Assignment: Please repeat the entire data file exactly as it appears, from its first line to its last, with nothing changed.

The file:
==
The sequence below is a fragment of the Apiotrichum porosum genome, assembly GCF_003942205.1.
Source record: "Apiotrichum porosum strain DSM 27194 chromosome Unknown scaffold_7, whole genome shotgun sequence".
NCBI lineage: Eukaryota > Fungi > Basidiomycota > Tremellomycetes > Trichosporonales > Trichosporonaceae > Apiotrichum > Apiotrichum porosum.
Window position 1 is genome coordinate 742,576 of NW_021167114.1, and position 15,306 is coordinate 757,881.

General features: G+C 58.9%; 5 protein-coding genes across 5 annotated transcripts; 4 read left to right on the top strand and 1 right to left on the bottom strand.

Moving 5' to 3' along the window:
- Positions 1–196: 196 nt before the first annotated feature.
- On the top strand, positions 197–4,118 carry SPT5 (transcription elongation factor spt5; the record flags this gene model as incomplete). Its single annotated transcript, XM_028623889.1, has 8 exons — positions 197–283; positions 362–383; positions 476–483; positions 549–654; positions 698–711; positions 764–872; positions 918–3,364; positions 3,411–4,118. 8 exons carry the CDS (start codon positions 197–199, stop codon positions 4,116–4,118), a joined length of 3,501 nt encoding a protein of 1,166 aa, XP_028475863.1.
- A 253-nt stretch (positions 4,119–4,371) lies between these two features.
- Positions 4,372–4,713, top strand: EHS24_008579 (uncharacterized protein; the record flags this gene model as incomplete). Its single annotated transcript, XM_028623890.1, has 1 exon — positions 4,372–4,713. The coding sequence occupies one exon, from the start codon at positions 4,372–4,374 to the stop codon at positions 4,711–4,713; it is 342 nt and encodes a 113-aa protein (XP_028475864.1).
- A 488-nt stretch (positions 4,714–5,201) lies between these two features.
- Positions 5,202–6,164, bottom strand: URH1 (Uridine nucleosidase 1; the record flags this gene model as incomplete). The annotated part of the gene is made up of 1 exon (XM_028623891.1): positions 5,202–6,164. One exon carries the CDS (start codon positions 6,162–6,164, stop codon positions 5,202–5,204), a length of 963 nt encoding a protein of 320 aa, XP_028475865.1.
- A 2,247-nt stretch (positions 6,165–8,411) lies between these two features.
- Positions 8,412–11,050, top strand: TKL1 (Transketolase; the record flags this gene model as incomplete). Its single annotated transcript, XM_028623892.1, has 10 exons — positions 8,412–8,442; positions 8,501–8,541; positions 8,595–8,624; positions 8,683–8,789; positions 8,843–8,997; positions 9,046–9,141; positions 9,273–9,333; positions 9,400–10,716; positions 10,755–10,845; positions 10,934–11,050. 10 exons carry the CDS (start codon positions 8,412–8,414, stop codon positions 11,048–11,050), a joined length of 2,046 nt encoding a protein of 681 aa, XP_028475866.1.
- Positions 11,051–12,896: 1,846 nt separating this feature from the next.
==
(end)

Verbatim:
The sequence below is a fragment of the Apiotrichum porosum genome, assembly GCF_003942205.1.
Source record: "Apiotrichum porosum strain DSM 27194 chromosome Unknown scaffold_7, whole genome shotgun sequence".
NCBI lineage: Eukaryota > Fungi > Basidiomycota > Tremellomycetes > Trichosporonales > Trichosporonaceae > Apiotrichum > Apiotrichum porosum.
Window position 1 is genome coordinate 742,576 of NW_021167114.1, and position 15,306 is coordinate 757,881.

General features: G+C 58.9%; 5 protein-coding genes across 5 annotated transcripts; 4 read left to right on the top strand and 1 right to left on the bottom strand.

Moving 5' to 3' along the window:
- Positions 1–196: 196 nt before the first annotated feature.
- On the top strand, positions 197–4,118 carry SPT5 (transcription elongation factor spt5; the record flags this gene model as incomplete). Its single annotated transcript, XM_028623889.1, has 8 exons — positions 197–283; positions 362–383; positions 476–483; positions 549–654; positions 698–711; positions 764–872; positions 918–3,364; positions 3,411–4,118. 8 exons carry the CDS (start codon positions 197–199, stop codon positions 4,116–4,118), a joined length of 3,501 nt encoding a protein of 1,166 aa, XP_028475863.1.
- A 253-nt stretch (positions 4,119–4,371) lies between these two features.
- Positions 4,372–4,713, top strand: EHS24_008579 (uncharacterized protein; the record flags this gene model as incomplete). Its single annotated transcript, XM_028623890.1, has 1 exon — positions 4,372–4,713. The coding sequence occupies one exon, from the start codon at positions 4,372–4,374 to the stop codon at positions 4,711–4,713; it is 342 nt and encodes a 113-aa protein (XP_028475864.1).
- A 488-nt stretch (positions 4,714–5,201) lies between these two features.
- Positions 5,202–6,164, bottom strand: URH1 (Uridine nucleosidase 1; the record flags this gene model as incomplete). The annotated part of the gene is made up of 1 exon (XM_028623891.1): positions 5,202–6,164. One exon carries the CDS (start codon positions 6,162–6,164, stop codon positions 5,202–5,204), a length of 963 nt encoding a protein of 320 aa, XP_028475865.1.
- A 2,247-nt stretch (positions 6,165–8,411) lies between these two features.
- Positions 8,412–11,050, top strand: TKL1 (Transketolase; the record flags this gene model as incomplete). Its single annotated transcript, XM_028623892.1, has 10 exons — positions 8,412–8,442; positions 8,501–8,541; positions 8,595–8,624; positions 8,683–8,789; positions 8,843–8,997; positions 9,046–9,141; positions 9,273–9,333; positions 9,400–10,716; positions 10,755–10,845; positions 10,934–11,050. 10 exons carry the CDS (start codon positions 8,412–8,414, stop codon positions 11,048–11,050), a joined length of 2,046 nt encoding a protein of 681 aa, XP_028475866.1.
- Positions 11,051–12,896: 1,846 nt separating this feature from the next.